By Lian Bunny ’17
St. Bonaventure University senior Anna Ciesla has been named the 2015 recipient of the Dr. Mary A. Hamilton Woman of Promise award.
Ciesla, of Franklinville, will receive the award at a ceremony in the Dresser Auditorium of the John J. Murphy Professional Building at 4 p.m. Tuesday, March 24. The event is free and open to the public.
Dr. Lori Quigley, a 1981 graduate of St. Bonaventure, will be the keynote speaker at the event. Quigley is professor and dean of the Esteves School of Education at The Sage Colleges in New York’s capital region.
Each year, the award recognizes a female journalism and mass communication student who has set an example for their classmates both in and out of the classroom and displayed significant promise for success in the future.
The award is named in honor of Dr. Mary Hamilton, ’59, a retired associate professor from the Russell J. Jandoli School of Journalism and Mass Communication.
Pauline Hoffmann, the dean of the journalism and mass communication school, said several faculty members recognized Ciesla’s talent.
“Anna is a wonderful, professional, talented young woman,” Hoffmann said. “She was regularly suggested by Paul Wieland as a sports reporter for Time Warner and CBS when the networks were covering the men's basketball games and was recommended by faculty for scholarships based on her strong writing skills. She is compassionate and caring. We expect great things from her.”
Ciesla is a journalism and mass communication major with a minor in history. She also has a part-time job in Ellicottville.
Ciesla credits her success to hard work.
“I feel extremely honored to be receiving [this award],” Ciesla said. “I have a really strong work ethic. I’m graduating in three years. I also try to immerse myself completely in everything I am doing.”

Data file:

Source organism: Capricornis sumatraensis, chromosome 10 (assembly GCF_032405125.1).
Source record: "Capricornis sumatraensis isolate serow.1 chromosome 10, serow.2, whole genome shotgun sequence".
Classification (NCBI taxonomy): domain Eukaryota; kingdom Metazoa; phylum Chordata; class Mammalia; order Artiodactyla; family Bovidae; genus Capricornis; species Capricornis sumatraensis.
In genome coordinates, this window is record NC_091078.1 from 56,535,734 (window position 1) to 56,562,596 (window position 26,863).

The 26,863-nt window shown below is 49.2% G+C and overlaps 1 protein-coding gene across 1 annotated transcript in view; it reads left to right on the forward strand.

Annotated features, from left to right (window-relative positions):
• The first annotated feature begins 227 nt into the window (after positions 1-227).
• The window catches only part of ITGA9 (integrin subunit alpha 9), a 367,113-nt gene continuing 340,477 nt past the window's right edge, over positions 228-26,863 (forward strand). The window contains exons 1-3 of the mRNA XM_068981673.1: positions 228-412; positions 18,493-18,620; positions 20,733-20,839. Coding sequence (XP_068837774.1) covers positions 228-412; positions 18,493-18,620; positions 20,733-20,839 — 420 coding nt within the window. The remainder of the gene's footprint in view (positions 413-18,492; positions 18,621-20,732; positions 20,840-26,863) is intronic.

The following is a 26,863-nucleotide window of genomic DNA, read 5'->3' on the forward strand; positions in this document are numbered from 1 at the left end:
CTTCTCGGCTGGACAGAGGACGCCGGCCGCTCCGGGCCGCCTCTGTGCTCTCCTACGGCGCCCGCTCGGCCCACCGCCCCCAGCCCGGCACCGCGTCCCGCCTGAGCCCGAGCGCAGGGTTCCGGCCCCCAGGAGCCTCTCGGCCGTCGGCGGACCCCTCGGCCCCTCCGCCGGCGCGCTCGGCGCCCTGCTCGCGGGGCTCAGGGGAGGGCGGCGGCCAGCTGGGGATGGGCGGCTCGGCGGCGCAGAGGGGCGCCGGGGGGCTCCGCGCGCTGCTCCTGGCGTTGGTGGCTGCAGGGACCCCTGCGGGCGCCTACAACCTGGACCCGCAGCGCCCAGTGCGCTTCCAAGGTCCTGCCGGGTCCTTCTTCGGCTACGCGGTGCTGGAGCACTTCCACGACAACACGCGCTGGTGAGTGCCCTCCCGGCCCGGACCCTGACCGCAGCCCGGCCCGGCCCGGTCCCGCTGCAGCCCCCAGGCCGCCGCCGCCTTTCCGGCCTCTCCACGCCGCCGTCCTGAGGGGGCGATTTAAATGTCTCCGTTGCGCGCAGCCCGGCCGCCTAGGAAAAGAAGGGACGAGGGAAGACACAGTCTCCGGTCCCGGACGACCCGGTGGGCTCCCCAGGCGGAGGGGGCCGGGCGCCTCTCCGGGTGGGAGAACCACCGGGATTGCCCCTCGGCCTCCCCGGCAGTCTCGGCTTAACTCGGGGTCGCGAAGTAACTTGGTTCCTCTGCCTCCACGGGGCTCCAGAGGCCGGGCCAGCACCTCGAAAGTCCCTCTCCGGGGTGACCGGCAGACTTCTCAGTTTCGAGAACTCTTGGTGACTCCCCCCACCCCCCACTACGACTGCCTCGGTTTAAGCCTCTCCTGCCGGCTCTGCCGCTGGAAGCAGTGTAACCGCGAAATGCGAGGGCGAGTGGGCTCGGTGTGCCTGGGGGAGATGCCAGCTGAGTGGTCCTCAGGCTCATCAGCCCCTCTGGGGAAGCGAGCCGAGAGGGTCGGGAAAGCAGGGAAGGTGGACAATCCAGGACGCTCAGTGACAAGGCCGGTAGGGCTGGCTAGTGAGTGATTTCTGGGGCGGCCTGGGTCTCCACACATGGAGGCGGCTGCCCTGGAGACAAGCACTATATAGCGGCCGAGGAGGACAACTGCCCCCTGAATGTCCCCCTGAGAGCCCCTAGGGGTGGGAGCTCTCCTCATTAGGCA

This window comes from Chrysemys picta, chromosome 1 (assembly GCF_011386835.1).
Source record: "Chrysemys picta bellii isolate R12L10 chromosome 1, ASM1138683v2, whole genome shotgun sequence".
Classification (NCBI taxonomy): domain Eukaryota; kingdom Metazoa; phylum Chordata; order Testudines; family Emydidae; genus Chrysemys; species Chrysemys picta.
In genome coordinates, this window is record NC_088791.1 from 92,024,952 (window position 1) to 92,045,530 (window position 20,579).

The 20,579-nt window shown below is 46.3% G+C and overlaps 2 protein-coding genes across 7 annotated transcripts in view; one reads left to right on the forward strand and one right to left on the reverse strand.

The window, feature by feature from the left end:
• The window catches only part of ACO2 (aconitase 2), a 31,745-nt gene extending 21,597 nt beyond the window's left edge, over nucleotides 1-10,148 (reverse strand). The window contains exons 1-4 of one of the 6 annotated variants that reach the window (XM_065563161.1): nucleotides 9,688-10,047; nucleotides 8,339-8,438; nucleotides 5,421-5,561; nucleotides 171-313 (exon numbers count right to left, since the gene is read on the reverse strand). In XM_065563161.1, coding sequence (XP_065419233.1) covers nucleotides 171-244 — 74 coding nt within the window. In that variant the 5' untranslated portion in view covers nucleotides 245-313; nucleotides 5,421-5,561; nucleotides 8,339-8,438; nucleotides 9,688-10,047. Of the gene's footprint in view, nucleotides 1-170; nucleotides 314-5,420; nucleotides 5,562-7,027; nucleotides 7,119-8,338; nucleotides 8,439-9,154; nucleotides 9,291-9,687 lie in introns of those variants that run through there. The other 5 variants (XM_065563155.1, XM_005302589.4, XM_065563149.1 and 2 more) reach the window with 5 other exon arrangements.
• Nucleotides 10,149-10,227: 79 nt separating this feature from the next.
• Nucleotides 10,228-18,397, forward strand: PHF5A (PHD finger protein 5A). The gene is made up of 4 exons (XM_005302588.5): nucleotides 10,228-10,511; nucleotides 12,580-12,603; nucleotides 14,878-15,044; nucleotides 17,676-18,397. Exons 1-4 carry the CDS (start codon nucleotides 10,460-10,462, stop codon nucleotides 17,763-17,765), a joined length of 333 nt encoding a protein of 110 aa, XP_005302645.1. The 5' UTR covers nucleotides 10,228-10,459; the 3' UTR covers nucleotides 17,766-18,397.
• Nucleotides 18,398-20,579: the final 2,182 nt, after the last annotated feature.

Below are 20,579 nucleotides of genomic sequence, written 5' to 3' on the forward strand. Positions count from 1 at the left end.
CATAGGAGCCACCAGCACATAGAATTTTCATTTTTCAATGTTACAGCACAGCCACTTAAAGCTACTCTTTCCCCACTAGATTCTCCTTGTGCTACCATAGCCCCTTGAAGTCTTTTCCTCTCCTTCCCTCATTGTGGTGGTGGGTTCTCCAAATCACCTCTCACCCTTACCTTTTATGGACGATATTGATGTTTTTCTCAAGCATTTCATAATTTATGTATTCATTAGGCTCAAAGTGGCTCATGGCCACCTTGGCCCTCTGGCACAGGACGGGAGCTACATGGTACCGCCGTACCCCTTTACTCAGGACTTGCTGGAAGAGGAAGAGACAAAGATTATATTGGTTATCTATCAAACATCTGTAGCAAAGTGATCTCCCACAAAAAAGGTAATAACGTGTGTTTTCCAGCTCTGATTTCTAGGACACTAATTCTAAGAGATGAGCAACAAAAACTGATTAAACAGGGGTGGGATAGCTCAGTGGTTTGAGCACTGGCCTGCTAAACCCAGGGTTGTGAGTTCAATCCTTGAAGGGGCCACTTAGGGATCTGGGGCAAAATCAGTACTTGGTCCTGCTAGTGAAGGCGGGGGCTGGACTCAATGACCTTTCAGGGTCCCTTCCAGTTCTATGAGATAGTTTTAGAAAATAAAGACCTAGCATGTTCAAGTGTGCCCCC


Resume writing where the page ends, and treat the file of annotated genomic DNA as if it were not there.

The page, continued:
Ciesla has been involved in SBU-TV since her freshman year and obtained a summer internship with the Buffalo Sabres.
She plans to attend law school after graduation.
“I’m trying to get into law school,” Ciesla said. “We’ll see what happens after that. The thing with law school is you don’t always just have to practice law. Having the J.D. helps you to move higher up on the ladder later in life, because you have that education.”
Wieland, Ciesla’s adviser, credited her accomplishments to her skills as a journalist and a leader.
“She’s a multitasker and a fine writer. She knows how to tell stories with pictures. She is also a leader and very much goal-oriented. When she takes on a task, she completes it. Anna follows in a long line of women who got this award who show outstanding abilities in almost any part of what we consider a communications education.”
At The Sage Colleges, Quigley has developed practices that nurture faculty and established collaborative partnerships with P-12 schools and community agencies, as well as demonstrated relationships with funders and major donors who have committed to supporting several programs she initiated at the college.
Quigley serves as president of the executive board of the New York Association of Colleges for Teacher Education (NYACTE), and she has been appointed to the Global Diversity Committee of the American Association for Colleges of Teacher Education (AACTE).
She also chaired the Native American Indian Education Association of New York (NAIEA/NY) for nearly a decade and, in 2004, received a U.S. Presidential appointment to the National Advisory Council on Indian Education, of which she served as chairperson until June 2010.
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